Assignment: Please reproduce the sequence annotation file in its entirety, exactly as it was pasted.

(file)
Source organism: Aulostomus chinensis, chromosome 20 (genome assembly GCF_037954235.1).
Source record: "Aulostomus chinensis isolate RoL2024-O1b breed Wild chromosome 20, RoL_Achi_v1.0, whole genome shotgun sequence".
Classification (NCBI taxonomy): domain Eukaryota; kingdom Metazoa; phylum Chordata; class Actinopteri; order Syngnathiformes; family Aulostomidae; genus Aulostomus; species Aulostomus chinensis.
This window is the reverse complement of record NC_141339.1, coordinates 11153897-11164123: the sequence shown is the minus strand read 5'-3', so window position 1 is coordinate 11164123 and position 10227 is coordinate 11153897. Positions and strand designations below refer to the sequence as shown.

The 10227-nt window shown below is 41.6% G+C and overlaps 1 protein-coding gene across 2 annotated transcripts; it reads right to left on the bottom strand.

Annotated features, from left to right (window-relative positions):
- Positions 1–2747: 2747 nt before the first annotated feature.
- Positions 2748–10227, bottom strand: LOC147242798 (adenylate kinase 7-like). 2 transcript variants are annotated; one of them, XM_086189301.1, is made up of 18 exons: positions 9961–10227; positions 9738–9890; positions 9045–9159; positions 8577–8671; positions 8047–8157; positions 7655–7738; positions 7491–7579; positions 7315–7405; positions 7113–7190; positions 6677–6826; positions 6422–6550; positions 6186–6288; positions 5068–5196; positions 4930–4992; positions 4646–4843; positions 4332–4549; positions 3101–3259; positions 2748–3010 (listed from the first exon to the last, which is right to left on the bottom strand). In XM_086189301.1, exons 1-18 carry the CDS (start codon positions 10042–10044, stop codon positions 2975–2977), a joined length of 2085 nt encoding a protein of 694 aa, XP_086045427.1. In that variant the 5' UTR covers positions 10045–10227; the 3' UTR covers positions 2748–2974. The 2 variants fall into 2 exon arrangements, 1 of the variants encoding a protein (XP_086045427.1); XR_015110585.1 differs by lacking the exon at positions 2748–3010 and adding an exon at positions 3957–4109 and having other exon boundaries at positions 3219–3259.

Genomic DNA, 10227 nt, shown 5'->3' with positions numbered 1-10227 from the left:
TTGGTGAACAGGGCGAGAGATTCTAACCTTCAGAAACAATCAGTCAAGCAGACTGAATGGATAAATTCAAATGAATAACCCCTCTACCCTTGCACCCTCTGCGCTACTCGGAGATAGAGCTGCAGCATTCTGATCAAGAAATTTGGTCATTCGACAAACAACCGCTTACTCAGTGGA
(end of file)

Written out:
Source organism: Aulostomus chinensis, chromosome 20 (genome assembly GCF_037954235.1).
Source record: "Aulostomus chinensis isolate RoL2024-O1b breed Wild chromosome 20, RoL_Achi_v1.0, whole genome shotgun sequence".
Classification (NCBI taxonomy): domain Eukaryota; kingdom Metazoa; phylum Chordata; class Actinopteri; order Syngnathiformes; family Aulostomidae; genus Aulostomus; species Aulostomus chinensis.
This window is the reverse complement of record NC_141339.1, coordinates 11153897-11164123: the sequence shown is the minus strand read 5'-3', so window position 1 is coordinate 11164123 and position 10227 is coordinate 11153897. Positions and strand designations below refer to the sequence as shown.

The 10227-nt window shown below is 41.6% G+C and overlaps 1 protein-coding gene across 2 annotated transcripts; it reads right to left on the bottom strand.

Annotated features, from left to right (window-relative positions):
- Positions 1–2747: 2747 nt before the first annotated feature.
- Positions 2748–10227, bottom strand: LOC147242798 (adenylate kinase 7-like). 2 transcript variants are annotated; one of them, XM_086189301.1, is made up of 18 exons: positions 9961–10227; positions 9738–9890; positions 9045–9159; positions 8577–8671; positions 8047–8157; positions 7655–7738; positions 7491–7579; positions 7315–7405; positions 7113–7190; positions 6677–6826; positions 6422–6550; positions 6186–6288; positions 5068–5196; positions 4930–4992; positions 4646–4843; positions 4332–4549; positions 3101–3259; positions 2748–3010 (listed from the first exon to the last, which is right to left on the bottom strand). In XM_086189301.1, exons 1-18 carry the CDS (start codon positions 10042–10044, stop codon positions 2975–2977), a joined length of 2085 nt encoding a protein of 694 aa, XP_086045427.1. In that variant the 5' UTR covers positions 10045–10227; the 3' UTR covers positions 2748–2974. The 2 variants fall into 2 exon arrangements, 1 of the variants encoding a protein (XP_086045427.1); XR_015110585.1 differs by lacking the exon at positions 2748–3010 and adding an exon at positions 3957–4109 and having other exon boundaries at positions 3219–3259.

Genomic DNA, 10227 nt, shown 5'->3' with positions numbered 1-10227 from the left:
TTGGTGAACAGGGCGAGAGATTCTAACCTTCAGAAACAATCAGTCAAGCAGACTGAATGGATAAATTCAAATGAATAACCCCTCTACCCTTGCACCCTCTGCGCTACTCGGAGATAGAGCTGCAGCATTCTGATCAAGAAATTTGGTCATTCGACAAACAACCGCTTACTCAGTGGA